Mey Plek Bora got his education in Japan learning Cambodian culture and custom at the same time. The Cambodian CEO with Japanese as his first language puts efforts into three projects including construction and interior decoration, cosmetics, and real estates. We asked him about what to keep in mind when doing business in Cambodia.
Interview date April 2nd, 2018
(Interviewed at: April, 2018)
Mr. Mey Plek Bora : CEO of Kanagawa cop.
I’m working with great people
— Please introduce yourself
I was born in Siem Reap in 1979, during the Pol Pot era. Soon after I was born, my family moved to a refugee camp close to the border with Thailand. When I was two years old we moved to Yamato City in Kanagawa as refugees. I spent my primary and secondary education in Sagamihara, then I studied in Beijing, China. I married to a Korean classmate and we lived in Japan, but we came back to Cambodia in 2011. Currently, I focus on the three projects: cosmetics, construction and interior design, and real estate.
— What have you been doing before focusing on these three? How come you decided to focus on them?
I have done various projects. Secondhand cars, cafe, agriculture, and so on… But I had to stop and look at all the business I had been doing again because of such reasons that I could not build good “Cambodian style” business relationship with the customers, I failed to predict the market trends, and allocated a huge loss. Among these businesses, I decided to invest in the three fields for several reasons. Namely that I have strong experiences and knowledge in the three fields, and that customers are happy with what I was doing, and that they are one of the growing fields. And especially because I knew that I was working with great people including the customers, staff, and subcontractors.
The importance of not deciding only by the price without consideration
— What are your main duties in the construction industry?
Majority of it is interior design and renovations for shops. Our specialty is dealing with small- to middle-scale buildings just like offices in a town rather than large-scale buildings. Buildings in Cambodia have quite a few problems because of several reasons, so we do our best to offer long-term maintenance and quick response to sudden troubles. We do not just build and end the relationship. Also, we take many inquiries about any troubles even if the building’s not constructed by us, and we deal with any small cases such as exchanging light bulbs.
I have received education and am native in Japnese. So I have the Japanese value judgment, and I completely understand the mind of the Japanese customers. At the same time, I grew up learning the Cambodian culture and customs. So I also understand the mind of Cambodian customers. I think my most important duty is to find solutions to the severe needs of Japanese customers within the Cambodian environment
— What part do you pay extra attention to when placing orders of construction and interior design in Cambodia
Not deciding only by the price, I would say. Getting an estimate is essential when choosing a constructor, but it’s important not deciding only by the price without consideration even if they offer cheap options. It’s mandatory to request estimates from 3 companies or so and know the market price. The point is whether they clarify the details of the cost such as material cost and so on. Rough estimates may include extra cost. In short, the most important factor in choosing Cambodian constructors is whether they understand and act the concept of “Ho Ren So (Report, Communicate, Consult)”. Of course, the brand names and rich experiences are important, but I think judging them through thorough communication is the key.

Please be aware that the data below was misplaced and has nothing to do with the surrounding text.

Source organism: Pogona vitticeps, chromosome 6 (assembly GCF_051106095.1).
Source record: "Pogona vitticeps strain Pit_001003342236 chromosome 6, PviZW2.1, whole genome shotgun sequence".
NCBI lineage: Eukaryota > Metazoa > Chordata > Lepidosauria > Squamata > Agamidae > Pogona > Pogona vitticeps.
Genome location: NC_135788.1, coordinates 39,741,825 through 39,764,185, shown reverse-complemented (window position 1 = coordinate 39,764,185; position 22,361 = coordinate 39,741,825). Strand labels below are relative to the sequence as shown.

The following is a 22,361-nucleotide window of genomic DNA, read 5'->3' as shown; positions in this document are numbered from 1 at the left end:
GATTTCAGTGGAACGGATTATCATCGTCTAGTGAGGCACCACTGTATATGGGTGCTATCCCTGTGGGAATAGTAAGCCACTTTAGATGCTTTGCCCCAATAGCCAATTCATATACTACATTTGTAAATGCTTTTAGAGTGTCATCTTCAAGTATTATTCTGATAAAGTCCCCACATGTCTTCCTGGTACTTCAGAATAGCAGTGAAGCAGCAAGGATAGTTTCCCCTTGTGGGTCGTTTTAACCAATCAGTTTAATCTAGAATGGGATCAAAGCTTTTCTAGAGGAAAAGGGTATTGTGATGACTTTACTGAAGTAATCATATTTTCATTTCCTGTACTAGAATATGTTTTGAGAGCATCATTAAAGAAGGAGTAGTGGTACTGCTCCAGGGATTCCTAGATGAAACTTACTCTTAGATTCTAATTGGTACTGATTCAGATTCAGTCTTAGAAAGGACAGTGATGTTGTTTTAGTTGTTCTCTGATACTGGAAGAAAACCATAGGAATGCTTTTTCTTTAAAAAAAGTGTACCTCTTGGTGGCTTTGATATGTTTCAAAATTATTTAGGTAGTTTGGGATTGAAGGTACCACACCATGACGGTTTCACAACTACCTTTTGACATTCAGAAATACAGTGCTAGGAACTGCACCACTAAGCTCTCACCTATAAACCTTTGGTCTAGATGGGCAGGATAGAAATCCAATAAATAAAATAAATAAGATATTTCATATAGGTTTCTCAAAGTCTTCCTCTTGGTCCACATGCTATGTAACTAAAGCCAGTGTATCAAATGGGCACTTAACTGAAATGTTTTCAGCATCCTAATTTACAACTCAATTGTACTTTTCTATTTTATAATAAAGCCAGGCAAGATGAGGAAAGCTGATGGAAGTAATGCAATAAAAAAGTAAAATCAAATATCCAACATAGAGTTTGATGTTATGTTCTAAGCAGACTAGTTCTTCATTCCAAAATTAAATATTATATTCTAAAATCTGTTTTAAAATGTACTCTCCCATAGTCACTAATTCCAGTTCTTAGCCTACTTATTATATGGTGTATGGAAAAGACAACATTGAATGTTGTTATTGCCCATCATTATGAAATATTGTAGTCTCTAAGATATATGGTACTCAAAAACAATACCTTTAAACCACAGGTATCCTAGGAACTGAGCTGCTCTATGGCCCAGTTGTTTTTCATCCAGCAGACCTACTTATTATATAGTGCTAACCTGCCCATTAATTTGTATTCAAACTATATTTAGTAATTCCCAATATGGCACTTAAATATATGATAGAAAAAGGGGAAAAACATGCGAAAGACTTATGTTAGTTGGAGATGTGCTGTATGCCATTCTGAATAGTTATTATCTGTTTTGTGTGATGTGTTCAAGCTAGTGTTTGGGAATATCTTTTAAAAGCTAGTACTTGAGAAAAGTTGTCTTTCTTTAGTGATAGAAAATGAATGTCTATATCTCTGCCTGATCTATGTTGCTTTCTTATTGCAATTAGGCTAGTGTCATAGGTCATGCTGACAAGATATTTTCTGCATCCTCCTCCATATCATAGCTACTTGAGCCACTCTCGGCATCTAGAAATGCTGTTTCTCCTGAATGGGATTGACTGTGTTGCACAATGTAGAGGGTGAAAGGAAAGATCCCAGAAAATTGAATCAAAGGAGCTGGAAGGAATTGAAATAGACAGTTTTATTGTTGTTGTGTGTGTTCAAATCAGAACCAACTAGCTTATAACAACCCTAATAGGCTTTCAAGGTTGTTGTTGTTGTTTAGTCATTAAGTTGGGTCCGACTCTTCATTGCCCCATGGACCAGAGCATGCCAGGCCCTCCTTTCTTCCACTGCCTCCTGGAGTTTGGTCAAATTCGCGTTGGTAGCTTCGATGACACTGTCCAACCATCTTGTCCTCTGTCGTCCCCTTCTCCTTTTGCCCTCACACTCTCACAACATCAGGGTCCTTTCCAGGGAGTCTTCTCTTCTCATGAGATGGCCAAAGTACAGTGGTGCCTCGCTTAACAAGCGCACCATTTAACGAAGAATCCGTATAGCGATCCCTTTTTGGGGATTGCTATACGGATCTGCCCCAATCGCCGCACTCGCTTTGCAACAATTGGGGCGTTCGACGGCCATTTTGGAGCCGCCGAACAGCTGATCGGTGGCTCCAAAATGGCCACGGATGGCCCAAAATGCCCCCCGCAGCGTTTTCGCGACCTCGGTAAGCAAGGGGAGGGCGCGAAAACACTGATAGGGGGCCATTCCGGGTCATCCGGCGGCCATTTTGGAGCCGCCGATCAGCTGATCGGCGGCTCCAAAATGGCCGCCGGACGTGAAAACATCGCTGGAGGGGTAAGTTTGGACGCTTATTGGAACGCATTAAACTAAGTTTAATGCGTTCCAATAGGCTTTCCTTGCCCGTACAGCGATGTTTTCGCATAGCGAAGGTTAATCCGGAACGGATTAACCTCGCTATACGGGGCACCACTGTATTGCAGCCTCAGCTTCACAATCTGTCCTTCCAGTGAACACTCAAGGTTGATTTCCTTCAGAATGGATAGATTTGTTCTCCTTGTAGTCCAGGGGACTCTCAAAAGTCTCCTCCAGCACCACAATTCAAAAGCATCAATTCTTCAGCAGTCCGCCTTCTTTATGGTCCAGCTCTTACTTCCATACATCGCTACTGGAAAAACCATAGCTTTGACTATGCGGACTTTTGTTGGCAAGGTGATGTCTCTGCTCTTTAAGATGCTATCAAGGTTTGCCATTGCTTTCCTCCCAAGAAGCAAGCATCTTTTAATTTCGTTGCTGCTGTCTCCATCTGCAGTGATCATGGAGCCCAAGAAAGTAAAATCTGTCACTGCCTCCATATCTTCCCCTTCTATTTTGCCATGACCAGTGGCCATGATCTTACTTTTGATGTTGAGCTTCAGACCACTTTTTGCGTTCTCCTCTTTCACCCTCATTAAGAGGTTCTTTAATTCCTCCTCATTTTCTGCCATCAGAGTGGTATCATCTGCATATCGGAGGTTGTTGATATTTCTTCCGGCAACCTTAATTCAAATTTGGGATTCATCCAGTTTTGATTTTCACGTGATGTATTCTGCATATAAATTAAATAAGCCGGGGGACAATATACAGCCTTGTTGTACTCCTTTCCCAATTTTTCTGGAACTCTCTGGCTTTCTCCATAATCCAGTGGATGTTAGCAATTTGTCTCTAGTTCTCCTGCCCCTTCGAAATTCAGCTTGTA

Contribute to the development of Japan and Cambodia
— Please tell us about the real estate business. What is your specialty regarding real estate?
We are a general broker, so of course, we offer rental housing mediation for offices, shops, and apartments, but we receive many requests for land trading. Normally foreigners are not eligible to purchase lands in Cambodia, but if we buy lands for them and they make a type of contract called Nominee contract, they can purchase lands without breaking the law.
Nominee contract allows us to hold lands on behalf of the owners. We sign Nominee contract with the owners and promise the whole ownership of the land to belong to the owner. We only receive the commission fee when a trade is established. Other expenses like tax and fee for a lawyer will be adjusted at the actual cost. The majority of our customers are Japanese and Korean.
— Are there any points to be careful about when purchasing lands on a Nominee contract?
It might be a common sense, but you should sign a contract with someone whom you can trust. I hear many rumors about troubles such as companies requiring an extra amount of money and lands which is not for sale at all. I think it also helps avoid troubles to search for yourself and acquire the sense of the market price.
We are willing to help for free with questions and inquiries about the market prices and your budget for a particular land, so please do not hesitate to contact us.
— For the final question, do you have any messages to the readers?
Yes, I named my company with “Kanagawa” after the safe life my family spent in Kanagawa prefecture in Japan. This enables us to live in Cambodia healthy and to do our business here. To remember the gratitude I named my company after consulting my parents, who lived through the harder times. Therefore, I will be more than happy to offer any help we can for the development of both Japan and Cambodia.
- Kanagawa cop
- Real Estate, Construction & Interior